Kurz, Greens emerge as big winners of Austria’s snap election

Now, the ball is in the court of Federal President Alexander van der Bellen, who will request a party to form a government. Traditionally, the president turns towards the party with the most votes, which is something he will also do this time. EPA-EFE/GEORGI LICOVSKI

After months of political turmoil, Austrian voters on Sunday (29 September) gave former Chancellor Sebastian Kurz a clear mandate to reclaim power with 37.1% of the votes while Kurz’s former coalition partner, the far-right FPÖ, lost by a wide margin. EURACTIV Germany reports.

The results of Austria’s snap legislative elections, held on Sunday (29 September), are in.

They put Sebastian Kurz’s conservative candidate and former chancellor of the Austrian People’s Party (ÖVP) back on track to reclaim power with 37.1% of the vote.

The social democrats and the far-right Freedom Party (FPÖ) both trail behind, with 21.8% and 16% of votes, respectively.

Meanwhile, the Greens did surprisingly well. With a score of 14%, they won close to ten percentage points more than during the previous elections, meaning they could well be part of the new coalition.

For the FPÖ, things have spiralled downwards since two of its members were featured in the now infamous Ibiza video, published in May by German newspapers Süddeutsche Zeitung and Der Spiegel.

The Ibiza-gate shook the country’s political system. It featured FPÖ leader and former vice-chancellor Heinz-Christian Strache proposing public contracts to the supposed niece of a Russian oligarch during private discussions in a villa on the Spanish resort island of Ibiza.

The coalition government between the ÖVP and FPÖ broke up soon after the video was published, following a vote of no confidence held on 28 May in the Austrian parliament. This forced Sebastian Kurz and his allies to resign from office, prompting the early elections that took place on Sunday (29 September).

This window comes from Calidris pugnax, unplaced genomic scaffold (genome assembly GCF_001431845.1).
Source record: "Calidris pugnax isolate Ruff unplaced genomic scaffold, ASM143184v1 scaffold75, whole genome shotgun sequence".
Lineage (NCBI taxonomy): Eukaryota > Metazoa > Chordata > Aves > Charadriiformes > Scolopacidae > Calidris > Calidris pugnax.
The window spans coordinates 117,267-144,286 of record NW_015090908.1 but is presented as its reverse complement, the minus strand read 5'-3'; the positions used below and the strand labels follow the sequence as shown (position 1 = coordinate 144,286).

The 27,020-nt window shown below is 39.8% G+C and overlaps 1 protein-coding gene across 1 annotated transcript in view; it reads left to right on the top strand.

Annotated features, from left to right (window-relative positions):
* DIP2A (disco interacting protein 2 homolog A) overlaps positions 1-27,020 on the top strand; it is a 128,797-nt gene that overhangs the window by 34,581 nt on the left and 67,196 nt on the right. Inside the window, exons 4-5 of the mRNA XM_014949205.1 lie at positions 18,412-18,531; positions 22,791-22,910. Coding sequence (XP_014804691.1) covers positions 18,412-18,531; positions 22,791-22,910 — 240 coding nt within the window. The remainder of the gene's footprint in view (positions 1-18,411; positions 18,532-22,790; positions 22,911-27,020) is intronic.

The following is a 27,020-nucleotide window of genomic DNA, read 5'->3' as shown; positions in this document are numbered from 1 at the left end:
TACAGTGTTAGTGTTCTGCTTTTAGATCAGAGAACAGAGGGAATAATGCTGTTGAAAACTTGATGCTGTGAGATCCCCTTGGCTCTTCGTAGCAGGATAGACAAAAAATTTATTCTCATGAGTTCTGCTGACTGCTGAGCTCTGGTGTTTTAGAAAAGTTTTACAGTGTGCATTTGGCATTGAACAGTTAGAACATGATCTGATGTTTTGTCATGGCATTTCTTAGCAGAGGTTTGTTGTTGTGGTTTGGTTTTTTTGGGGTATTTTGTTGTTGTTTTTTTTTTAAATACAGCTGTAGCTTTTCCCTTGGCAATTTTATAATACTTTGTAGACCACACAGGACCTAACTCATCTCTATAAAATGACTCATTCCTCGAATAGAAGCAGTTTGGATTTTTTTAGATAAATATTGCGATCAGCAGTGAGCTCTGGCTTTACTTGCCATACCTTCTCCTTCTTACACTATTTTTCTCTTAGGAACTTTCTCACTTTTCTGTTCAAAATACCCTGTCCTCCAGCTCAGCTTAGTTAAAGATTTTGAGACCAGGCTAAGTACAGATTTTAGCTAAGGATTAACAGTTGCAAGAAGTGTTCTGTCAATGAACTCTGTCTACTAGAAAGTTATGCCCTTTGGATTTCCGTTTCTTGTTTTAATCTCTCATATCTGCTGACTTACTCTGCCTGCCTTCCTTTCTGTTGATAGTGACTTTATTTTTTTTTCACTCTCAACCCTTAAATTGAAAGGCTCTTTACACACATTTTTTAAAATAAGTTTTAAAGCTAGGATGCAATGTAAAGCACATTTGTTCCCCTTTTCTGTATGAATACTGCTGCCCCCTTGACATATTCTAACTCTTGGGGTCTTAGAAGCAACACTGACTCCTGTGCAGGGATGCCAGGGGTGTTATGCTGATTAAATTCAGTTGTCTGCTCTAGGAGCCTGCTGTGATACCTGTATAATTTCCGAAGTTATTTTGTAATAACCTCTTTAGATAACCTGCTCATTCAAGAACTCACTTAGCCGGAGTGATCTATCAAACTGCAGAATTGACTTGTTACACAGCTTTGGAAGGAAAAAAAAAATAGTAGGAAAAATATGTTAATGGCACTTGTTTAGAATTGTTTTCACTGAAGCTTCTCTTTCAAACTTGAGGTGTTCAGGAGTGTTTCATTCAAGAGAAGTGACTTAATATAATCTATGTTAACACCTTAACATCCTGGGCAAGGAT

Austrian far-right ministers to resign en masse amid 'Ibiza-gate' fallout

All remaining ministers from Austria’s far-right Freedom Party (FPÖ) are to resign, a party spokesman said Monday (20 May), after one of them, Interior Minister Herbert Kickl, was fired in the fallout from a corruption scandal that has brought down the government.

Soon after Kurz’s dismissal, it became clear that the young chancellor would bring the ÖVP back into first place. Speculation hence centered around who would come second. Could the FPÖ come in second despite the scandal? To what extent could the clumsy communication of SPÖ boss Pamela Rendi-Wagner harm her party? Would the Greens be able to celebrate their comeback as expected?

The results

  • In the end, the conservative ÖVP gained an additional 5.7%, obtaining a total of 37.1%.
  • The socialist SPÖ came in second with 21.8%.
  • The far-right party FPÖ lost in nearly all federal municipalities, and lost nationwide by 9.9% margin, obtaining a total of 16%.
  • The Greens, who got 14% of the votes, saw a 10.2 percentage point increase.
  • The liberal party NEOS obtained 7.8%.

Now, the ball is in the court of Federal President Alexander van der Bellen, who will request a party to form a government. Traditionally, the president turns towards the party with the most votes, which is something he will also do this time.

However, unlike last time, van der Bellen announced that he wanted to get more involved in forming the government. And, as a former Green politician, he wants to focus on climate protection.